What does Contingent Claim mean?
A contingent claim is valid as a bankruptcy claim only under certain circumstances. Contingent claims in bankruptcy law are claims that normally have not occurred before filing the bankruptcy petition. These claims are contingent on certain circumstances and must be listed in the petition schedules as potential debt under the category of contingent claim.
For example, one type of contingent claim is where a filing debtor is a cosigner of another person's debt, and under certain circumstances, the primary owner of the debt has the potential to default. Because a contingent claim is dependent on a specific action occurring, there is a chance it will never occur. For instance, if a filing debtor cosigned a loan so their child could buy a car, the cosigner will not be liable for the debt unless their child defaults on the payments. The claim for the debtor's portion of the debt as a cosigner is contingent the child defaulting on the loan.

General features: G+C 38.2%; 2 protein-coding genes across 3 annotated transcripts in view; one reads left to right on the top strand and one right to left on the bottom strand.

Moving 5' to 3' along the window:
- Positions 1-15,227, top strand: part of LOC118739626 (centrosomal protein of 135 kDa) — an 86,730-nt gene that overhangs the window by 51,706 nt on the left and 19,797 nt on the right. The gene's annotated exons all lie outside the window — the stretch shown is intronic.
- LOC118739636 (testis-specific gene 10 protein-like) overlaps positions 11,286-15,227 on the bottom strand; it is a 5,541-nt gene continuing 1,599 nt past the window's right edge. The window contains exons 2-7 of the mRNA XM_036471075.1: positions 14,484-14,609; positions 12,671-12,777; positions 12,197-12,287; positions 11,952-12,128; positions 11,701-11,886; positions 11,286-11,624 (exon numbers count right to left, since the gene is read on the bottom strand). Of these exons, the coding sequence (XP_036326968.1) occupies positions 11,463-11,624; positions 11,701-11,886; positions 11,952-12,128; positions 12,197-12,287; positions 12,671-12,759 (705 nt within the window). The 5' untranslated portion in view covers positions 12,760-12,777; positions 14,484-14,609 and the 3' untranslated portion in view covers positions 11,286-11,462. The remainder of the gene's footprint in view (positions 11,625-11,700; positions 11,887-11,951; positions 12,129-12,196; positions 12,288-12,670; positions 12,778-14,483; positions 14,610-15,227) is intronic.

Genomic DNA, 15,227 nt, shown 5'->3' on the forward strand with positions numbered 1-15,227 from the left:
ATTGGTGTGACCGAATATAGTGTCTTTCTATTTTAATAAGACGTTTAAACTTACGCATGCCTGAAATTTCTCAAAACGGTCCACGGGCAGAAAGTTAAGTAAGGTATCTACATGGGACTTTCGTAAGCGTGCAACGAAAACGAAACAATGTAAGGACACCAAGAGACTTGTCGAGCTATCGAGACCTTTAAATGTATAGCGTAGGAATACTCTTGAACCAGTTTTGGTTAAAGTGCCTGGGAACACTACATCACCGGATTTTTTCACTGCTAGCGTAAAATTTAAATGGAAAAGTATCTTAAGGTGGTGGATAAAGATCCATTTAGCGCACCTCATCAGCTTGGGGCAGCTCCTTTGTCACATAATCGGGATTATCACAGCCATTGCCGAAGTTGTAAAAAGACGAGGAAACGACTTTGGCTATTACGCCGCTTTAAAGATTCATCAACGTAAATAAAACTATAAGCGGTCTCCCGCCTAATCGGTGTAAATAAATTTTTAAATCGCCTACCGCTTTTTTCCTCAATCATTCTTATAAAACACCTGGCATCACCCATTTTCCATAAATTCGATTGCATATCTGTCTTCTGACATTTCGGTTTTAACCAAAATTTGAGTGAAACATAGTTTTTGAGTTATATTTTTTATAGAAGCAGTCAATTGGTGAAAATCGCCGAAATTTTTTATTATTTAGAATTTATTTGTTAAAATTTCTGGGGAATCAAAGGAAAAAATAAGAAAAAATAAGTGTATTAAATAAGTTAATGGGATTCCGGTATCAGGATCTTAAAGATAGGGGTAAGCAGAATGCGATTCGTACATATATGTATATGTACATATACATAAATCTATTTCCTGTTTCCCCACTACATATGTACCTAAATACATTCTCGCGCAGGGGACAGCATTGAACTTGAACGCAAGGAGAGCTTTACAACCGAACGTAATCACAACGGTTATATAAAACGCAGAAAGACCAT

If you have questions about your debts and whether or not they are contingent, talk to a bankruptcy lawyer.